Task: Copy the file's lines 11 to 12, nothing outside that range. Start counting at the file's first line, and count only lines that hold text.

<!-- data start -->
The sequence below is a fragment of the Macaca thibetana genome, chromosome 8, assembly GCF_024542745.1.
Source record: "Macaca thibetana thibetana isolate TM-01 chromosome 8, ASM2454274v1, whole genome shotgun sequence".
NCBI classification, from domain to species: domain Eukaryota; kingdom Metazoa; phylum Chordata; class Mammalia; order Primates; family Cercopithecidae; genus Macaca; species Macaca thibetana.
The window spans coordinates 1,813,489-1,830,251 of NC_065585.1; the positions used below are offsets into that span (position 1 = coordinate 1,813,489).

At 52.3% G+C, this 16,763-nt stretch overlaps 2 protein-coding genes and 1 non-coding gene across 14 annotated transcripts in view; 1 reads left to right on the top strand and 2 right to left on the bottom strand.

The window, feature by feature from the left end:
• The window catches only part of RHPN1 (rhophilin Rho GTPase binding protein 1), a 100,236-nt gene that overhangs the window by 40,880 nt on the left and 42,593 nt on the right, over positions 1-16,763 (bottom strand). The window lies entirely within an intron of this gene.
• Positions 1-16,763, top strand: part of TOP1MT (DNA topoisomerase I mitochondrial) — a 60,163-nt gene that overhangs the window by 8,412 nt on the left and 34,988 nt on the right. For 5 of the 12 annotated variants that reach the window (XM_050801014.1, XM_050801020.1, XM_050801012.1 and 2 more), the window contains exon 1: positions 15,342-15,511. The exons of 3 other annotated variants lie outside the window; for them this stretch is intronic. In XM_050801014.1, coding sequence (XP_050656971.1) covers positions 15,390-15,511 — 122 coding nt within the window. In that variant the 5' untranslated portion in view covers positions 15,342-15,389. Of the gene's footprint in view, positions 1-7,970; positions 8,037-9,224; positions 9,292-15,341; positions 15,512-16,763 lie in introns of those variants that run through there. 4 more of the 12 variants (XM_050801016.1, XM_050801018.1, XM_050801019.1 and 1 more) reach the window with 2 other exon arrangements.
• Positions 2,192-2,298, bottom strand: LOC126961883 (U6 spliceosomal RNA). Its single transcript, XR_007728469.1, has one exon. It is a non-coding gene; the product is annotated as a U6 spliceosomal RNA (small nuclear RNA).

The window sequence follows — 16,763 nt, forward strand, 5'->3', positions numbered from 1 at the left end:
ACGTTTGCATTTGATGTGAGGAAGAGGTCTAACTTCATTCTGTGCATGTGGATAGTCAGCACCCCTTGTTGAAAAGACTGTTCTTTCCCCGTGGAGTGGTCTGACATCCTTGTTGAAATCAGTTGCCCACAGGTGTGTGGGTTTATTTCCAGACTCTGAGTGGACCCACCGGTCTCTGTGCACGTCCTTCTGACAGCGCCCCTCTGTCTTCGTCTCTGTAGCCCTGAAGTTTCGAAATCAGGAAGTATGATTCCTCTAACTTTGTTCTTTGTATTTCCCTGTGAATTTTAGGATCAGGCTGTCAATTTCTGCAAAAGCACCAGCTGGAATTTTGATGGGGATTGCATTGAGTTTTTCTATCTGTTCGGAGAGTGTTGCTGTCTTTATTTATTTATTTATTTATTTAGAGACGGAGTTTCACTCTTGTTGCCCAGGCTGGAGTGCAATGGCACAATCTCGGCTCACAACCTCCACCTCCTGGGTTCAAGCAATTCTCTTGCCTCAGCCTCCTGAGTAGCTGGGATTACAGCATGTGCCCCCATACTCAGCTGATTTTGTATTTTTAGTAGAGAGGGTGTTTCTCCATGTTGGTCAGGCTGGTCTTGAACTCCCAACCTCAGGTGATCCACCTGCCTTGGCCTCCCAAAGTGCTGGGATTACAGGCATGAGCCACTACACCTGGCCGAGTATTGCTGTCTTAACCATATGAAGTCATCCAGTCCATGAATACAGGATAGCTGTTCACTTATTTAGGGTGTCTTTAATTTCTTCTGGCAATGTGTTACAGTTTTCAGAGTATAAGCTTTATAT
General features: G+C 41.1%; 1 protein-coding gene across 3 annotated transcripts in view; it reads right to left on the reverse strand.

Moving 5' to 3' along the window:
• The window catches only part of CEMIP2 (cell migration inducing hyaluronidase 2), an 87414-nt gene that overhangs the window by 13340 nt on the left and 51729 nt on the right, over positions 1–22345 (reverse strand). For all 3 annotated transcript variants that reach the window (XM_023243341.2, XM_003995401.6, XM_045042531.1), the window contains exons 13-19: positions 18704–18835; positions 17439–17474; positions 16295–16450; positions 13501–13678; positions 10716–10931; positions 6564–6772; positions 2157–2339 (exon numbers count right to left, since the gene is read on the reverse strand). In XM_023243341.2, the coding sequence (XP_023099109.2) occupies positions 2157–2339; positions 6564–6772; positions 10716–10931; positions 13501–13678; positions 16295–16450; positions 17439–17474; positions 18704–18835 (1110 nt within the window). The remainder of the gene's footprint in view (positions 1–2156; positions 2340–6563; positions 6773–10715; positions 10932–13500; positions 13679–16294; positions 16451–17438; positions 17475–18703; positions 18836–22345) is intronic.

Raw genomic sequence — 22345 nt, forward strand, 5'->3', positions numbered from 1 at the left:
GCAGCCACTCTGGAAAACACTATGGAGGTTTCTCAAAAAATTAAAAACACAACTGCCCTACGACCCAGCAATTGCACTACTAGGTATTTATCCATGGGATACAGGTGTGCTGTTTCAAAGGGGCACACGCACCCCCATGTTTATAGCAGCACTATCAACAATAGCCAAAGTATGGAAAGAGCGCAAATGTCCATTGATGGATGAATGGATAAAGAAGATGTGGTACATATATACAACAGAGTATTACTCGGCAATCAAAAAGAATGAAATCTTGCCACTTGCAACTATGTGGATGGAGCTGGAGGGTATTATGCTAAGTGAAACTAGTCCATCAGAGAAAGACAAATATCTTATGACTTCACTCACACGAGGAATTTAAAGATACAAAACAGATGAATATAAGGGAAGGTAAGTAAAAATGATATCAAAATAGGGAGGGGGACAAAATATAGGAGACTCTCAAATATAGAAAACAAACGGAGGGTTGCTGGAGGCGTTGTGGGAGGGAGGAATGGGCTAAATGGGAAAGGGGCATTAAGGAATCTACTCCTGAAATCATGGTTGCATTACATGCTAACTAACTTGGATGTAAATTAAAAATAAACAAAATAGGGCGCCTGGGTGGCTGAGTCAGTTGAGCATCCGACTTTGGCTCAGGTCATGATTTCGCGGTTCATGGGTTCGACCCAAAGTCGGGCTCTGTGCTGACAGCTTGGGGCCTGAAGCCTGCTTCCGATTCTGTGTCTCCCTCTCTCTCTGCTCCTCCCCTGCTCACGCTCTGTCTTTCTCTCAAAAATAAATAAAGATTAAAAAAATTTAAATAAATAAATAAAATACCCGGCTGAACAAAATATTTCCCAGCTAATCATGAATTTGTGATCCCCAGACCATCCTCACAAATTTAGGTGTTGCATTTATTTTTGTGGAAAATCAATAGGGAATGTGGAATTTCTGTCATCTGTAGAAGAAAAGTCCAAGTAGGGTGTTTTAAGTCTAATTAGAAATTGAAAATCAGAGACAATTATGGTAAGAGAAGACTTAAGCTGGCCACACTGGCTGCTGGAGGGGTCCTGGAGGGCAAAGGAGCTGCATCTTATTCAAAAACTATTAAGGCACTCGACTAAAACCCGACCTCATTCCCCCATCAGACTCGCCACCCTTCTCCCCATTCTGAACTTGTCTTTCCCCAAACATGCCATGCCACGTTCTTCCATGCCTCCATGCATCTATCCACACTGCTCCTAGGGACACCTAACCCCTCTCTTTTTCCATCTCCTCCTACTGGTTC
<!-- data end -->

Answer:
ACGTTTGCATTTGATGTGAGGAAGAGGTCTAACTTCATTCTGTGCATGTGGATAGTCAGCACCCCTTGTTGAAAAGACTGTTCTTTCCCCGTGGAGTGGTCTGACATCCTTGTTGAAATCAGTTGCCCACAGGTGTGTGGGTTTATTTCCAGACTCTGAGTGGACCCACCGGTCTCTGTGCACGTCCTTCTGACAGCGCCCCTCTGTCTTCGTCTCTGTAGCCCTGAAGTTTCGAAATCAGGAAGTATGATTCCTCTAACTTTGTTCTTTGTATTTCCCTGTGAATTTTAGGATCAGGCTGTCAATTTCTGCAAAAGCACCAGCTGGAATTTTGATGGGGATTGCATTGAGTTTTTCTATCTGTTCGGAGAGTGTTGCTGTCTTTATTTATTTATTTATTTATTTAGAGACGGAGTTTCACTCTTGTTGCCCAGGCTGGAGTGCAATGGCACAATCTCGGCTCACAACCTCCACCTCCTGGGTTCAAGCAATTCTCTTGCCTCAGCCTCCTGAGTAGCTGGGATTACAGCATGTGCCCCCATACTCAGCTGATTTTGTATTTTTAGTAGAGAGGGTGTTTCTCCATGTTGGTCAGGCTGGTCTTGAACTCCCAACCTCAGGTGATCCACCTGCCTTGGCCTCCCAAAGTGCTGGGATTACAGGCATGAGCCACTACACCTGGCCGAGTATTGCTGTCTTAACCATATGAAGTCATCCAGTCCATGAATACAGGATAGCTGTTCACTTATTTAGGGTGTCTTTAATTTCTTCTGGCAATGTGTTACAGTTTTCAGAGTATAAGCTTTATAT
General features: G+C 41.1%; 1 protein-coding gene across 3 annotated transcripts in view; it reads right to left on the reverse strand.